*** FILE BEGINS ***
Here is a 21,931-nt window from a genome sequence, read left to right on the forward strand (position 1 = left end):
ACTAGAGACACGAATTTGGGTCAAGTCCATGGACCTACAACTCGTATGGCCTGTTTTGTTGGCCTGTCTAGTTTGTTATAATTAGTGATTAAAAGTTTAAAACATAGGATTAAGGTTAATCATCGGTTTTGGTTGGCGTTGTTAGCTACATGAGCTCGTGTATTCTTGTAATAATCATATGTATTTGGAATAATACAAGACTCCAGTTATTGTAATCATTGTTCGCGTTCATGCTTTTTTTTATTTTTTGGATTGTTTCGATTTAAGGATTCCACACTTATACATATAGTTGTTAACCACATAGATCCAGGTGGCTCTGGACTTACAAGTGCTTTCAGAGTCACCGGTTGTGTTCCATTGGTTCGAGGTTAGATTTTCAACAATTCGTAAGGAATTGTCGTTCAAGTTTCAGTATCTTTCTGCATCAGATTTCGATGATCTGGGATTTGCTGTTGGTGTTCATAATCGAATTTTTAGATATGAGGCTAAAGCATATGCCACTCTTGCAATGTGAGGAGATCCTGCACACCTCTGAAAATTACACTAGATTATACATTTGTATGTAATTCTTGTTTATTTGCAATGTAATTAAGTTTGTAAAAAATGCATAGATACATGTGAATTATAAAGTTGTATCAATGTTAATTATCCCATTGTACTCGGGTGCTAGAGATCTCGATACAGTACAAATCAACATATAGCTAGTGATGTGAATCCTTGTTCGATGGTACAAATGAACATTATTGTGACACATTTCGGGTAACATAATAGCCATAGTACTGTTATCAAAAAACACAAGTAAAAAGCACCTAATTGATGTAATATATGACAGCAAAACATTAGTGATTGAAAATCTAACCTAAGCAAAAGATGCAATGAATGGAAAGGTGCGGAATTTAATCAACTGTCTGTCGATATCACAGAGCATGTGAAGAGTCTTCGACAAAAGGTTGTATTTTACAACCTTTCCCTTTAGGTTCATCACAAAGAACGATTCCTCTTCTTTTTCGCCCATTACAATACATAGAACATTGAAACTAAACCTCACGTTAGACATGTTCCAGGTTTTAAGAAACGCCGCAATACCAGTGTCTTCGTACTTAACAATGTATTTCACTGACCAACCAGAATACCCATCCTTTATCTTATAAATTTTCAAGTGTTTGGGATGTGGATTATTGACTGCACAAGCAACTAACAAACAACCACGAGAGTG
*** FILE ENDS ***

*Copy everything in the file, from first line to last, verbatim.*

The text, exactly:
Here is a 21,931-nt window from a genome sequence, read left to right on the forward strand (position 1 = left end):
ACTAGAGACACGAATTTGGGTCAAGTCCATGGACCTACAACTCGTATGGCCTGTTTTGTTGGCCTGTCTAGTTTGTTATAATTAGTGATTAAAAGTTTAAAACATAGGATTAAGGTTAATCATCGGTTTTGGTTGGCGTTGTTAGCTACATGAGCTCGTGTATTCTTGTAATAATCATATGTATTTGGAATAATACAAGACTCCAGTTATTGTAATCATTGTTCGCGTTCATGCTTTTTTTTATTTTTTGGATTGTTTCGATTTAAGGATTCCACACTTATACATATAGTTGTTAACCACATAGATCCAGGTGGCTCTGGACTTACAAGTGCTTTCAGAGTCACCGGTTGTGTTCCATTGGTTCGAGGTTAGATTTTCAACAATTCGTAAGGAATTGTCGTTCAAGTTTCAGTATCTTTCTGCATCAGATTTCGATGATCTGGGATTTGCTGTTGGTGTTCATAATCGAATTTTTAGATATGAGGCTAAAGCATATGCCACTCTTGCAATGTGAGGAGATCCTGCACACCTCTGAAAATTACACTAGATTATACATTTGTATGTAATTCTTGTTTATTTGCAATGTAATTAAGTTTGTAAAAAATGCATAGATACATGTGAATTATAAAGTTGTATCAATGTTAATTATCCCATTGTACTCGGGTGCTAGAGATCTCGATACAGTACAAATCAACATATAGCTAGTGATGTGAATCCTTGTTCGATGGTACAAATGAACATTATTGTGACACATTTCGGGTAACATAATAGCCATAGTACTGTTATCAAAAAACACAAGTAAAAAGCACCTAATTGATGTAATATATGACAGCAAAACATTAGTGATTGAAAATCTAACCTAAGCAAAAGATGCAATGAATGGAAAGGTGCGGAATTTAATCAACTGTCTGTCGATATCACAGAGCATGTGAAGAGTCTTCGACAAAAGGTTGTATTTTACAACCTTTCCCTTTAGGTTCATCACAAAGAACGATTCCTCTTCTTTTTCGCCCATTACAATACATAGAACATTGAAACTAAACCTCACGTTAGACATGTTCCAGGTTTTAAGAAACGCCGCAATACCAGTGTCTTCGTACTTAACAATGTATTTCACTGACCAACCAGAATACCCATCCTTTATCTTATAAATTTTCAAGTGTTTGGGATGTGGATTATTGACTGCACAAGCAACTAACAAACAACCACGAGAGTG